Former Ireland player Fiona Coghlan joined Monday Night Rugby to discuss the failure of the Ireland rugby team against Scotland.
In 2018, the IRFU set a goal of a top-six finish at the World Cup in New Zealand.
After losing to Spain and Scotland in the qualifying tournament, Ireland will not be at the World Cup in New Zealand.
Fiona Coghlan went into the competition expecting the Ireland team to be as fit as they've ever been and win comfortably against inferior opposition. Instead, they hit "rock bottom" and there is blame to be shared by everyone involved.
"“I thought they were favourites going into the competition," she said.
"Based on the caliber of players that were there, the amount of time they've had together, in fairness they've had a huge number of camps and just in comparison to other countries there, I thought they should have won it.
You have to go out and play to win it but the number of errors, bad set pieces, il-discipline and lack of game management, particularly in that Scottish game. On the 67th minute they had a penalty to kick and there would have been two scores of a difference.
That would have been huge.
I don't know whether the message was to kick on and look for the two extra tries and the bonus point.
It's rock bottom. I hope this is as low as we go, I hope it doesn't go any lower.”
Fiona Hayes told Off The Ball on Sunday that the structures around women's rugby in Ireland were at fault. Coghlan agreed to an extent but still felt that the Irish team let themselves down.
“You look at these players, I thought they were the fittest they've ever been. They'd loads of camps together, but how much game time have some of them had?
I'm not picking on one player here but I'll just use them as an example, Stacey Flood who has unbelievable ability to be an international 15s ten, she's had five games of 15s rugby in god knows how long.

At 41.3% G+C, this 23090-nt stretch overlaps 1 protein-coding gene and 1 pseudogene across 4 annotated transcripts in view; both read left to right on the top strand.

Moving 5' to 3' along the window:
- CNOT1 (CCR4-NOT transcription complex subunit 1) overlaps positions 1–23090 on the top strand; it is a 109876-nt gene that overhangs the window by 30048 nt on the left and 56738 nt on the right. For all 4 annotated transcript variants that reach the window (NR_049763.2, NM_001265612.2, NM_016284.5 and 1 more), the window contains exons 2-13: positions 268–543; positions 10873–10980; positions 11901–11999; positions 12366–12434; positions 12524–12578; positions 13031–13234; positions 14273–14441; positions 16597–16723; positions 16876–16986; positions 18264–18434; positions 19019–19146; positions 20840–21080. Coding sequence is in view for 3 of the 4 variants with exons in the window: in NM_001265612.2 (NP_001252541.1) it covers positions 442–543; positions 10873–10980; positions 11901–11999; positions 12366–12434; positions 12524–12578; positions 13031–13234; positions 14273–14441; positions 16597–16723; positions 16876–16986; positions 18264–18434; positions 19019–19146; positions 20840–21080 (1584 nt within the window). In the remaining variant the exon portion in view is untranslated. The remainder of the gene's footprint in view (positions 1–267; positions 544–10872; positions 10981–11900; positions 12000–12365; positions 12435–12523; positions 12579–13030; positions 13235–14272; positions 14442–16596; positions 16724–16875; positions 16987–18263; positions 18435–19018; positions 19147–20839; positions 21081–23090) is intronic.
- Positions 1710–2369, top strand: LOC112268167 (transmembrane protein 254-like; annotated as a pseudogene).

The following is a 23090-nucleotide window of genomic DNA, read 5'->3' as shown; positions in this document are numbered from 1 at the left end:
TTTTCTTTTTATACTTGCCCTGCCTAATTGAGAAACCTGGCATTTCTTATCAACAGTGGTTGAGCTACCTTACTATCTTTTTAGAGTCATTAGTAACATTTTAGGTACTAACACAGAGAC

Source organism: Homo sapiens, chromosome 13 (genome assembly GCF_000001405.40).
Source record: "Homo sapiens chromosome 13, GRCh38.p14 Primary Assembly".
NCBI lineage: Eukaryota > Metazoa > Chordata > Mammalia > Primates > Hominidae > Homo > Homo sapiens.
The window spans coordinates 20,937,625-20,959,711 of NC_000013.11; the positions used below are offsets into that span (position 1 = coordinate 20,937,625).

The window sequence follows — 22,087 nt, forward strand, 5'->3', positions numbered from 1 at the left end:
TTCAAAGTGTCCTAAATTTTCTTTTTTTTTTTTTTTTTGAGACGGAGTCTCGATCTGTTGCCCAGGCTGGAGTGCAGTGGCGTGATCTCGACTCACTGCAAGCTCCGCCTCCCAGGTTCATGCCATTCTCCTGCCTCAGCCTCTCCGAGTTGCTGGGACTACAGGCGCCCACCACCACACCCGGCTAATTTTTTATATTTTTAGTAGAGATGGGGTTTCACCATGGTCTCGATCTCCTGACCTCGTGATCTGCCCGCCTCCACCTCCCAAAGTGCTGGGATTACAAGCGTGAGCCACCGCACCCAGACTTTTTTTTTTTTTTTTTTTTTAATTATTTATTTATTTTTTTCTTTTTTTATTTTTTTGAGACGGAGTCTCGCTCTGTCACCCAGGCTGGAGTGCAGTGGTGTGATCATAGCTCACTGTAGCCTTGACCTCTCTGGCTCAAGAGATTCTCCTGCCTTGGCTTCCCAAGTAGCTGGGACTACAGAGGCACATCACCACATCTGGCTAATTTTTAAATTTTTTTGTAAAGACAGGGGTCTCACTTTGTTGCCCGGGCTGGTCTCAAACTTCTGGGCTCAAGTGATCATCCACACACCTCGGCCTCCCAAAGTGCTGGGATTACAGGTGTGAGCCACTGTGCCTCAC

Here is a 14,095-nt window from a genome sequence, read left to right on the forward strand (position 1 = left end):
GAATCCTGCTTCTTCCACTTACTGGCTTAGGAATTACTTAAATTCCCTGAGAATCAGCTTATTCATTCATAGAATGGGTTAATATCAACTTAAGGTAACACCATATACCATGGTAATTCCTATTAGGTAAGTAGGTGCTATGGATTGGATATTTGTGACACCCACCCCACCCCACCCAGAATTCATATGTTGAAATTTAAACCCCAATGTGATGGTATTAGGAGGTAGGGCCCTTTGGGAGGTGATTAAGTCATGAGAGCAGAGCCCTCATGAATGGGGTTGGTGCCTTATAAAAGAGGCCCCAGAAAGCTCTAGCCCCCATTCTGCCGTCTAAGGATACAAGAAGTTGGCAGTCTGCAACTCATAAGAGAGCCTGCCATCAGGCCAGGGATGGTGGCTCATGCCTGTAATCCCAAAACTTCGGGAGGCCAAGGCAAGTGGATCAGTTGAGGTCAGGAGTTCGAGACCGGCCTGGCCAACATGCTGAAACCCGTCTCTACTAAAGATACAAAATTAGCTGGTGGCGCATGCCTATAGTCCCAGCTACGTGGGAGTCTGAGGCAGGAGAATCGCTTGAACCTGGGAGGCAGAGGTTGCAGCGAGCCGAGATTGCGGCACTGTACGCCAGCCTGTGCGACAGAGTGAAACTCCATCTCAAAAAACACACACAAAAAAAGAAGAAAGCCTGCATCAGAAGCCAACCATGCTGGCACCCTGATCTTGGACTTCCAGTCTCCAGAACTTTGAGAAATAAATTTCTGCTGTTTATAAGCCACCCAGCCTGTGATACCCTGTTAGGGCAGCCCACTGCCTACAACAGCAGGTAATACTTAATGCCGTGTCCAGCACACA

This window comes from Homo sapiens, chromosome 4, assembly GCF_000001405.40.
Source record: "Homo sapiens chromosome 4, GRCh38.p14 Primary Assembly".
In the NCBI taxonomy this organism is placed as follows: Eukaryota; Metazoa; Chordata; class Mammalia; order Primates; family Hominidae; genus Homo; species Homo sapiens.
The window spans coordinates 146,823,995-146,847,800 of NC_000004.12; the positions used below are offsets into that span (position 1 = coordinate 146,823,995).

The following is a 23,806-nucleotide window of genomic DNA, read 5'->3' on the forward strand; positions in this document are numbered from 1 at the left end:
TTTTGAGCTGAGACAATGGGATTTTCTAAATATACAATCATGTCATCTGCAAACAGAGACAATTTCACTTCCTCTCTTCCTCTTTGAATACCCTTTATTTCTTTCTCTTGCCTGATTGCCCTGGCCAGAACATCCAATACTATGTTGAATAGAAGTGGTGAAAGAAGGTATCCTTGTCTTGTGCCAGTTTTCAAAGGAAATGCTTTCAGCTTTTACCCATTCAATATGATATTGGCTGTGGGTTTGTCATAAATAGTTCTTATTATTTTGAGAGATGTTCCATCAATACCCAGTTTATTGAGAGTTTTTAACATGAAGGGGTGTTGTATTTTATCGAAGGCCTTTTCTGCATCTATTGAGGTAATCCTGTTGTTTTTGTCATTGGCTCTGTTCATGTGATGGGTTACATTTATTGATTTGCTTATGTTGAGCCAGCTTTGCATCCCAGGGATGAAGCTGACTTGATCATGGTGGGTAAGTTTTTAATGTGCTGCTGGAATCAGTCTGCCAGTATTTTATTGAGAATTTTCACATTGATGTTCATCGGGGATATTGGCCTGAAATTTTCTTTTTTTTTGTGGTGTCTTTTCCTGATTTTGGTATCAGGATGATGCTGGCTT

You can't replicate that from a game management point of view and a pressurized situation. And it's not just her, it's a number of them in that situation...even now, how much game time are they going to play in the AIL?”
The structures in Ireland need to change, there's no arguing that. Maybe this failure will emphasize what needs to change but Coghlan still sees the three-game stretch as played as an equal competition.
“We can talk about ring rustiness in the first game against Spain, but they're pretty much in the same position as us. And then to repeat it again three weeks later in a crucial game that you have to win, or even draw. We just couldn't take control of the game.
It's hugely disappointing for those players first and foremost, but for Irish women's rugby it's hugely disappointing that we're not going to be at a World Cup next year.”
To fix this team and redirect Irish rugby, Ireland need to go back to emphasizing grassroots rugby and the 15s game over the 7s game.
"There's a disconnect. David Nucifora and Anthony Eddy are that performance point and not coming down to the grassroots level. We don't have those systems like in the men's game where they come through academies and they step up into Ireland under-20s and there's a clear pathway there.
That isn't there in the women's game so we have to look to something else.
At the moment it is the AIL. For years I questioned the Interpros and the purpose of the Interpros, one time in the year, three games, what's the point? Are players actually being looked at there? On top of that I think Anthony Eddie's remit is huge, 7s, women's and he's actually coaching.
That in itself is an issue.
The fact that they keep saying the women's programme is one big happy programme, it's clearly not.
During the summer they announced 28 contracted 7s players. Eight of them are over in Italy, 20 are them are not playing with their clubs, they didn't play in the Interpros. So what are they doing? There's no 7s competitions so they should be getting as much game time as possible.
There's a huge disconnect at that high-performance level."
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